Toronto is getting a gorgeous urban wetland in the middle of the city
When the Distillery Loop and Cherry Street streetcar branch opened in 2016, there were grand ambitions that the public space would one day be lined with cherry trees in full bloom, paying homage to the street name.
Six years later, the few trees actually realized are clinging to life, and a coming southern extension of the Cherry streetcar means the loop will soon be replaced by a new portal for streetcars crossing below the rail corridor to the new Villiers Island and Port Lands area.
The need for a rebuild also grants the city a chance to rethink the public space around the new Cherry Street North LRT portal.
Previously envisioned with a much larger grove of cherry trees, the site's high groundwater levels foster anaerobic soil conditions that don't allow trees to flourish, leading designers to come up with a pretty sensible alternative.
Originally the plan was to plant Cherry trees on Cherry Street as part of a project to extend the streetcar line to the Port Lands, but high groundwater makes keeping trees alive in this location tricky.— Matt Elliott (@GraphicMatt) February 28, 2022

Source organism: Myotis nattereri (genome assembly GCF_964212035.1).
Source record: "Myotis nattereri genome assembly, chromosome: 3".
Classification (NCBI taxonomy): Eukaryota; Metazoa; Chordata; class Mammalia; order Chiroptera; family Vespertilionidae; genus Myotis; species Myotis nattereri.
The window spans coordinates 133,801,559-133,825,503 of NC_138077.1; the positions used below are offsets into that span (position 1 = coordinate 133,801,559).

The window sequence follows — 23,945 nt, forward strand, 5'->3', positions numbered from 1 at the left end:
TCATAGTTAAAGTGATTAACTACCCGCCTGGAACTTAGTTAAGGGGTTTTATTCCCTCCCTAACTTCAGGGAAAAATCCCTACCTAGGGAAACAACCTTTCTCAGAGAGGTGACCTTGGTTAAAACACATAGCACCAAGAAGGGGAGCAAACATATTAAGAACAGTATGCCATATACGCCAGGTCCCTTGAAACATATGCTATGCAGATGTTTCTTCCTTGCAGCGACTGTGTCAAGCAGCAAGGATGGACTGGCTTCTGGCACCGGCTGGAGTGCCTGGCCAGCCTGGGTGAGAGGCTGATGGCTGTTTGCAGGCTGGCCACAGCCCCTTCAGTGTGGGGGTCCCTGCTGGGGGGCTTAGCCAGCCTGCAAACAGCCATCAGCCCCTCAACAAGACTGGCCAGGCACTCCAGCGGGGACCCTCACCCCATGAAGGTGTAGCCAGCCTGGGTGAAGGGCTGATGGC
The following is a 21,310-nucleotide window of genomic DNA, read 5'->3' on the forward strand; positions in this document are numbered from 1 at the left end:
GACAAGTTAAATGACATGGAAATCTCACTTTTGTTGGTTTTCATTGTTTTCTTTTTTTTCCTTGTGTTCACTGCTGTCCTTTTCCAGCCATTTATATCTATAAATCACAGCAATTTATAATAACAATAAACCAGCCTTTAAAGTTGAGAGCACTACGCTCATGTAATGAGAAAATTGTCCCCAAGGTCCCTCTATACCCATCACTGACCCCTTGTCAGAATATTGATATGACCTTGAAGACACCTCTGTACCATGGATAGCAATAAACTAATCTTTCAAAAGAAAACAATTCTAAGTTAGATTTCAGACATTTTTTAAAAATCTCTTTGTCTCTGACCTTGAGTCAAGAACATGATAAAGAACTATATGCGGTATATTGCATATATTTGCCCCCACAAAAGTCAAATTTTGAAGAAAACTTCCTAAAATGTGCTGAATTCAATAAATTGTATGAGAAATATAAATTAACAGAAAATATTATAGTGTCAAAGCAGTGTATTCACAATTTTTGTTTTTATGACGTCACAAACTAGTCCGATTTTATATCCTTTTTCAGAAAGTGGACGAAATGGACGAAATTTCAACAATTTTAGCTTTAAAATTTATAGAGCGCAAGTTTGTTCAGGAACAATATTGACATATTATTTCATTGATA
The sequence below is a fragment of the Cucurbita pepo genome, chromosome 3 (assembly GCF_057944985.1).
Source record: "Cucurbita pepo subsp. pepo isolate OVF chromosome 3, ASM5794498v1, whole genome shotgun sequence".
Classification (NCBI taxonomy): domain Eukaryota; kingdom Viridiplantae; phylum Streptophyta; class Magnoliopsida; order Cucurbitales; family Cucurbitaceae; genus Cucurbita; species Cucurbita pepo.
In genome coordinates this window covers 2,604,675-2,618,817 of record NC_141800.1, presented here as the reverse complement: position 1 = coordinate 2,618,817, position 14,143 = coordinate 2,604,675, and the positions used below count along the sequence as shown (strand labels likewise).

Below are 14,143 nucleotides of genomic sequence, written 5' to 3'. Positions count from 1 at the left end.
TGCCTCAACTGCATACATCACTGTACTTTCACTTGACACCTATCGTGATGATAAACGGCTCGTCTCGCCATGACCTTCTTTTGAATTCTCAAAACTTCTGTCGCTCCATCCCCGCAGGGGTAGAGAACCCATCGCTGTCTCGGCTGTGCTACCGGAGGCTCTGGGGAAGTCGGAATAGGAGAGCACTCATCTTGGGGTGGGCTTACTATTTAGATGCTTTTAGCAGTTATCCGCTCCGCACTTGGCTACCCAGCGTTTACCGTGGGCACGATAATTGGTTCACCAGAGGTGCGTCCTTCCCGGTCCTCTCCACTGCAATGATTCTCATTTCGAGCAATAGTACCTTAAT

So they’ve got a new plan: an urban marsh. https://t.co/pVQJCoRSxe (PDF) pic.twitter.com/K4sfaX73lD
In a "when life gives you lemons" situation, an updated plan does away with the cherry trees entirely, instead opting to take the already high water table and transform the space into an urban marsh.
The so-called Cherry Marsh would exist on the current site of the Cherry Loop, next to a new portal dug through the existing location of the Cherry Street watchtower overlooking the rail tracks, which would be relocated a few metres to the east to accommodate the portal's path.
Renderings depict streetcar tracks running adjacent to the public space, which is to feature a snaking boardwalk and deck jutting out over the wetland feature, surrounded by planters, patio seating, and a pedestrian mid-block crossing at Tankhouse Lane.
Not only would the new space offer a gathering spot bridging the Distillery District and West Don Lands areas, but it would also create added capacity to buffer against localized flooding in the area.
Overland flow from the surrounding blocks will pass through the marsh and into channels that flow south through the new portal, ending up in the new Cherry Street Stormwater Management Facility.
It's still a work in progress in terms of design, but the marsh is a creative way for the city to deal with the cards they've been dealt with the site's high water table.
Waterfront Toronto Design Review Panel
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